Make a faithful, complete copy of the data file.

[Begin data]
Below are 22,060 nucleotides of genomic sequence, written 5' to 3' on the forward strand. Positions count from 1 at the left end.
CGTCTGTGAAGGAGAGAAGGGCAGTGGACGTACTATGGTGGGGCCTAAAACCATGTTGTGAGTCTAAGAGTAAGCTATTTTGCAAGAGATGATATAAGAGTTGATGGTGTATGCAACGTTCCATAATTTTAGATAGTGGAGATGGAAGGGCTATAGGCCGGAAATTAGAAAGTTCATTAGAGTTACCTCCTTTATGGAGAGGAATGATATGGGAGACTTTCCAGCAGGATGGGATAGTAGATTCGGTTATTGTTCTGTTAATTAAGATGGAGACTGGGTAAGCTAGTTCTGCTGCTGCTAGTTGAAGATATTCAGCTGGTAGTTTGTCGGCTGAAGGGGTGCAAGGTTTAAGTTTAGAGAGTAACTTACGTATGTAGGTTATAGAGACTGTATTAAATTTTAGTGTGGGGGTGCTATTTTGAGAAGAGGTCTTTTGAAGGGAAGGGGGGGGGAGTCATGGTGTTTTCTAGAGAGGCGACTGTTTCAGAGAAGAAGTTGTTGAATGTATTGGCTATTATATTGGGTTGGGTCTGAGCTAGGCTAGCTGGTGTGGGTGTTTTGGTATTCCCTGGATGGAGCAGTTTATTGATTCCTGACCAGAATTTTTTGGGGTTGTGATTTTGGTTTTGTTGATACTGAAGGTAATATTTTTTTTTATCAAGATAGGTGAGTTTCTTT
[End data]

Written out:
Below are 22,060 nucleotides of genomic sequence, written 5' to 3' on the forward strand. Positions count from 1 at the left end.
CGTCTGTGAAGGAGAGAAGGGCAGTGGACGTACTATGGTGGGGCCTAAAACCATGTTGTGAGTCTAAGAGTAAGCTATTTTGCAAGAGATGATATAAGAGTTGATGGTGTATGCAACGTTCCATAATTTTAGATAGTGGAGATGGAAGGGCTATAGGCCGGAAATTAGAAAGTTCATTAGAGTTACCTCCTTTATGGAGAGGAATGATATGGGAGACTTTCCAGCAGGATGGGATAGTAGATTCGGTTATTGTTCTGTTAATTAAGATGGAGACTGGGTAAGCTAGTTCTGCTGCTGCTAGTTGAAGATATTCAGCTGGTAGTTTGTCGGCTGAAGGGGTGCAAGGTTTAAGTTTAGAGAGTAACTTACGTATGTAGGTTATAGAGACTGTATTAAATTTTAGTGTGGGGGTGCTATTTTGAGAAGAGGTCTTTTGAAGGGAAGGGGGGGGGAGTCATGGTGTTTTCTAGAGAGGCGACTGTTTCAGAGAAGAAGTTGTTGAATGTATTGGCTATTATATTGGGTTGGGTCTGAGCTAGGCTAGCTGGTGTGGGTGTTTTGGTATTCCCTGGATGGAGCAGTTTATTGATTCCTGACCAGAATTTTTTGGGGTTGTGATTTTGGTTTTGTTGATACTGAAGGTAATATTTTTTTTTATCAAGATAGGTGAGTTTCTTT